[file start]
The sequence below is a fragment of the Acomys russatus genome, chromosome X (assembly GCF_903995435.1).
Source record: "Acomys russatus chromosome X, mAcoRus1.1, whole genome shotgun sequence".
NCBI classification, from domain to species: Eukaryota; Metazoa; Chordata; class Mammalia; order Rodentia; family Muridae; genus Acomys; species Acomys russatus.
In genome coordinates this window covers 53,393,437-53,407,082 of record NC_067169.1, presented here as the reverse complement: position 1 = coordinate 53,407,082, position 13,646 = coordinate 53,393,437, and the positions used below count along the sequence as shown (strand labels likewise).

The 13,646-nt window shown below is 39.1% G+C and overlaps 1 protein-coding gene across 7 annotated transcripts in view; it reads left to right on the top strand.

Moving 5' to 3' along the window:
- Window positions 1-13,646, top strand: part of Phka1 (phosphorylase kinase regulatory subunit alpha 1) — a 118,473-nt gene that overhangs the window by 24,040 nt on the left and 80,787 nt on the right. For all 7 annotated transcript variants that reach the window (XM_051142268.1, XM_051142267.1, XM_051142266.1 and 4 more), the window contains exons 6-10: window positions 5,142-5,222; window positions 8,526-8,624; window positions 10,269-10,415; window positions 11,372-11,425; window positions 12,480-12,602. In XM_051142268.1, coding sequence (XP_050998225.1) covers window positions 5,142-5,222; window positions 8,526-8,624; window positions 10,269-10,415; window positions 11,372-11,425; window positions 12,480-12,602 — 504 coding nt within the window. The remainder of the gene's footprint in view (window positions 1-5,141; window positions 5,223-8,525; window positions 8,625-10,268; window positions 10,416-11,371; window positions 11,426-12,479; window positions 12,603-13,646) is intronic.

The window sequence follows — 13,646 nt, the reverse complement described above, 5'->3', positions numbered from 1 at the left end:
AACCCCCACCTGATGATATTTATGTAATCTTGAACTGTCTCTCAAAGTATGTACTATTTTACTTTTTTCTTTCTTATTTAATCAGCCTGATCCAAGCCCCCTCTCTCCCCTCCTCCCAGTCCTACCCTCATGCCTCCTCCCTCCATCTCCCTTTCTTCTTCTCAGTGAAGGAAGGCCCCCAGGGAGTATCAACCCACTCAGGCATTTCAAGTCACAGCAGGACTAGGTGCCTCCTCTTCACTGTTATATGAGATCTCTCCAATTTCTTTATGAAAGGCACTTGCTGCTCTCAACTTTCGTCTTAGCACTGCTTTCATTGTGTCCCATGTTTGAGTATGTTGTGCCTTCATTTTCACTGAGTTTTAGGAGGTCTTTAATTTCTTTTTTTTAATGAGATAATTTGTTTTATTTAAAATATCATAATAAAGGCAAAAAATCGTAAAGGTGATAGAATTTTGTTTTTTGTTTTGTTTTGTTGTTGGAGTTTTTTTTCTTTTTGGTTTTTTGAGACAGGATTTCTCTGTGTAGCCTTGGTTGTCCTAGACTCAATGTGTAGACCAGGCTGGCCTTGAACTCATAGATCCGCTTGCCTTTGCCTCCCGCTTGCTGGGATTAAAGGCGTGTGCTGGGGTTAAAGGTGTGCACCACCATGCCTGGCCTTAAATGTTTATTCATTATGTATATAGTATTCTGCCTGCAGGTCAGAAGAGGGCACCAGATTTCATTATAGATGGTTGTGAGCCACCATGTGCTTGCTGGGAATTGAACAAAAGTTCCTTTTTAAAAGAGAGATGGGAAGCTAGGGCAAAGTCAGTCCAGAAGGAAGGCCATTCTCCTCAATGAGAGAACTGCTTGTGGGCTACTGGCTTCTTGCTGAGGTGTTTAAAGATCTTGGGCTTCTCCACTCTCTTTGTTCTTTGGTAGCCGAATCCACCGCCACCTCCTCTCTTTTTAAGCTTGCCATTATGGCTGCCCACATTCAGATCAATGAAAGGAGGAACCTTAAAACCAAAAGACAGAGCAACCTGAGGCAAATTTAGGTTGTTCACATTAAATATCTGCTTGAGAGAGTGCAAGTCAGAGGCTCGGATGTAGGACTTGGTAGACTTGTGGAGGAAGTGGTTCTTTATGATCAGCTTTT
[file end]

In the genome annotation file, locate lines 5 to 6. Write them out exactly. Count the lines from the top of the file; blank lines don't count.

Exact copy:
The 13,646-nt window shown below is 39.1% G+C and overlaps 1 protein-coding gene across 7 annotated transcripts in view; it reads left to right on the top strand.

Moving 5' to 3' along the window: